Optimizing smart contracts for cost

Those who are working on Blockchain, especially on Ethereum, must have heard about Smart Contracts. They are fully fledged programs, written in Solidity - language similar to javascript, that runs on Ethereum blockchain. When contracts get compiled, they get converted into opcode - instructions to be executed on the machine - and execution of these opcodes consumes Gas - Gas is the execution fee for every operation made on Ethereum. While writing contract code we have to be very careful otherwise, a user can end up losing a lot of Gas.

Overview:

Let me start with basics of contract code execution. Smart contracts run on the machines of miners, who can earn Ethers by contributing their computing resources. The creators and users of smart contracts will be charged a certain amount of gas for purchasing the computing resources from miners. So ‘Gas’ measures how much ‘work’ a set of actions takes to perform. For example, to perform ADD/SUB operation, it takes 3 gas and for MUL/DIV, it takes 5 gas. There are other expensive operations like SLOAD, STORE as well, which consumes 200 and 5000 gas respectively. The charge is nothing but the ‘Transaction cost’ which is calculated by multiplying Gas and Gas Price. A developer has to be very careful while writing these contracts, otherwise, the user/creator of those contracts may end up losing lots of Gas. And sometime, it may exceed the block gas limit as well and in such cases, those contracts won’t even get deployed on the network. To read about ‘block gas limit’ concept, please look here. In short it defines the maximum amount of gas all transactions in the whole block combined are allowed to consume. The developer must know about these operations and how much they consume gas.

Bottom line is to write optimized contract code. And to do it, the developer should be familiar with ‘opcodes’. Let’s look at some of these instructions and understand their behavior.

For instance opcodes

  • Stack operations (e.g., POP, PUSH), arithmetic operations (e.g., ADD, SUB), bitwise operations (e.g., OR, XOR), and comparison operations (e.g., LT/GT) are cheap because being a stack-based virtual machine, EVM favors such stack-related operations.
  • Loading a word (i.e., 256 bits) from the memory (e.g., MLOAD) or saving a word to the memory (e.g., MSTORE) are also cheap. For those who don’t know what memory is in solidity, please refer to the solidity document. And search for data allocation (3 types basically, storage, memory, calldata).
  • It is worth noting that the gas consumption will be multiplied if many words in memory are read or written.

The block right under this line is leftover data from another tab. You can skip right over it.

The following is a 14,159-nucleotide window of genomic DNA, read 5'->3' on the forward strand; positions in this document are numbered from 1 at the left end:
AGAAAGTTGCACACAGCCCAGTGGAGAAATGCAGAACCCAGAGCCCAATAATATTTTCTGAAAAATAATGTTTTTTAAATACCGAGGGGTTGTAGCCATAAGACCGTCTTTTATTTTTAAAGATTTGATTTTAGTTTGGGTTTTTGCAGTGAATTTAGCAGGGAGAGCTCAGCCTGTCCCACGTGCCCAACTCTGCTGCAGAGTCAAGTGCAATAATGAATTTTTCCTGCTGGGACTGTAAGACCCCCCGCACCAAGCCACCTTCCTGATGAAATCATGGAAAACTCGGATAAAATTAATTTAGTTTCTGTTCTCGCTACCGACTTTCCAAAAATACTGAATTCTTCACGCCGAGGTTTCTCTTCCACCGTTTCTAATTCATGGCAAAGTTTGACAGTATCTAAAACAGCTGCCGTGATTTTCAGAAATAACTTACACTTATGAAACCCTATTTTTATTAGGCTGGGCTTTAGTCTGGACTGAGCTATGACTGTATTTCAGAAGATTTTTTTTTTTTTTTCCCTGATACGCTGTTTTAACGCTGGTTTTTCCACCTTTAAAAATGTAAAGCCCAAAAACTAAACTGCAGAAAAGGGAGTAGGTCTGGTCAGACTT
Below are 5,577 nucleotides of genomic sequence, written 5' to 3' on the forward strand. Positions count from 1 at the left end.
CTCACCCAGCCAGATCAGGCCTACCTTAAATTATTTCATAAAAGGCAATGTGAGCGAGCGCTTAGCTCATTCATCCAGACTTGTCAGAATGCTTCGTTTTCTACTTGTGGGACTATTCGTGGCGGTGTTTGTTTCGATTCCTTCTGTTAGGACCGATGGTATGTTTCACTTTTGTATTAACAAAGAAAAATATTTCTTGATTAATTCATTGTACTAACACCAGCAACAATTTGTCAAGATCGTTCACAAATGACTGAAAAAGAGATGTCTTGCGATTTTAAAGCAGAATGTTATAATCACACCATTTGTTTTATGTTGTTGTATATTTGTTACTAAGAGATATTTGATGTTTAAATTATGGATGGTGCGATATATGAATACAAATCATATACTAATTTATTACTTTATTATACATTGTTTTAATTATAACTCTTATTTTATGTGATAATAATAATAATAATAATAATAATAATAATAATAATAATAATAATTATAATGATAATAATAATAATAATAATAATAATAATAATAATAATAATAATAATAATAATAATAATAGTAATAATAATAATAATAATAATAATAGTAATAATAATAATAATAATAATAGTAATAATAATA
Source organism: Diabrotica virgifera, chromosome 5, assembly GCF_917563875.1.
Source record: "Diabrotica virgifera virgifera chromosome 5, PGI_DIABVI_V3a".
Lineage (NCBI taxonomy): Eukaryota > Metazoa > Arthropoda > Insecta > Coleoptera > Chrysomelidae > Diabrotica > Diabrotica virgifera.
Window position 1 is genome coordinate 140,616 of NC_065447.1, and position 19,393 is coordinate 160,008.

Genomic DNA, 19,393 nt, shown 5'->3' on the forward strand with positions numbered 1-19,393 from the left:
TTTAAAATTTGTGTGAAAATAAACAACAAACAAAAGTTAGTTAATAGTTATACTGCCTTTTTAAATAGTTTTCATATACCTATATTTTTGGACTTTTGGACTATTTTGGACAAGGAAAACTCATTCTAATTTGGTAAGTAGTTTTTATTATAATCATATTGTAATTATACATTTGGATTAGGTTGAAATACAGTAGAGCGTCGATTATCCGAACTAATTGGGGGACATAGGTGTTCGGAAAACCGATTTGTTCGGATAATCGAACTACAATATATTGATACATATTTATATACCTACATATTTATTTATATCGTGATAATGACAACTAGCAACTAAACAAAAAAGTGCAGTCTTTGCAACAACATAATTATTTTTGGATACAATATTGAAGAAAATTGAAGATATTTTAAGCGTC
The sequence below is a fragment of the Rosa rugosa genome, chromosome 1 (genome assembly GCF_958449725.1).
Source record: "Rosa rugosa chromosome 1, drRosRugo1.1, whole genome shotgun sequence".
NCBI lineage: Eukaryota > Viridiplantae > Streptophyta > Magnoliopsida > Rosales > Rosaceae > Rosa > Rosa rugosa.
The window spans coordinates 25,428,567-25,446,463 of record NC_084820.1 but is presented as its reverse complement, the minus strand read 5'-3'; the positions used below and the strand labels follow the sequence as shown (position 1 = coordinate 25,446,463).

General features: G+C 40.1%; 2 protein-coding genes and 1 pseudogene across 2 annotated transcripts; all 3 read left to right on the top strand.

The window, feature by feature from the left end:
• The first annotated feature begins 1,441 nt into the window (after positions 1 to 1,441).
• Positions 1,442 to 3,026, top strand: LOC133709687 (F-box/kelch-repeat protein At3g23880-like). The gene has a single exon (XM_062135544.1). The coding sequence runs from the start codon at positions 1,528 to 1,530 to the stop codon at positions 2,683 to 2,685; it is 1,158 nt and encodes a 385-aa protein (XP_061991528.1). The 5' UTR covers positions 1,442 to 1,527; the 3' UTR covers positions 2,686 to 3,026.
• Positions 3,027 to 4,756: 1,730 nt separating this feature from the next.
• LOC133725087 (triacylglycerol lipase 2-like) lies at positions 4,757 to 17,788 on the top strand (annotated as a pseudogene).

• Loading a word from the storage (i.e., SLOAD) or saving a word to the storage (i.e., SSTORE) are expensive.
  • Memory is temporary but the storage is the persistent memory.
  • A SSTORE operation costs 20,000 units of gas if the storage word is set to non-zero from zero; otherwise, it costs 5,000.
  • EVM has a number of block chain-specific operations which are very expensive, such as BALANCE, CREATE and CALL.
  • A conditional jump (i.e, JUMPI) is more expensive than an unconditional jump (i.e., JUMP).

###How should we write these contracts, so that it won’t consume much gas?

  • Understanding of EVM’s instructions properly: if we know these instructions and understand their usage, we can definitely write our codes in such a way that it will consume less gas.
  • Using data location (memory, storage, and stack) wisely: Whenever we use data locations, we have to use them wisely otherwise we may end up losing gas.
  • We should avoid loops and recursions.
  • We should also focus on the amount of data read or written to or from blockchain.
  • It is worth noting the cost of storing data on blockchain. According to the ethereum yellow paper, the fee is the 20k gas to store a 256-bit word. A kilobyte is thus 640k gas.Gas right now is around 50 Gwei (0.00000005 ETH). So a KB of storage costs 0.032 ETH which roughly equals to $16. Hence developers should only store critical data on blockchain like id or hash key of an object. Other properties like title, description etc can be stored and fetched off-chain.
  • We should also be very careful while using data structures and datatypes in contracts code. Use mapping (as far as possible) instead of an array. Also ‘bytes32’ is cheaper as compared to ‘string’ type. If you can limit the length to a certain number of bytes, always use one of bytes1 to bytes32 because they are much cheaper.
  • After writing contracts, we must, not only deploy and test them on testrpc but also test them on own private network using Geth console. One may get block limit exceeded error on the private network which he did not get on testrpc. In that case, a developer has to optimize the contract code.
  • We can use Remix browser to estimate gas consumption before deploying to contracts on the network. It provides a very rich interface to write, test and deploy contracts codes in different environments.

I would like to conclude this discussion by saying that, don’t pretend contracts code as a normal code which you may have written in the java, c# or other languages. Since the executions of the contract codes need real money, their behavior becomes completely different from other.

Happy coding!

References: - Gavwood yellow paper - Concept of Gas and transaction cost - How to write optimized contract codes - UnderOptimized code can devour your money

Vishwas Bhushan avatar
About Vishwas Bhushan, "Vishwas"
Member of blockchain team at Imaginea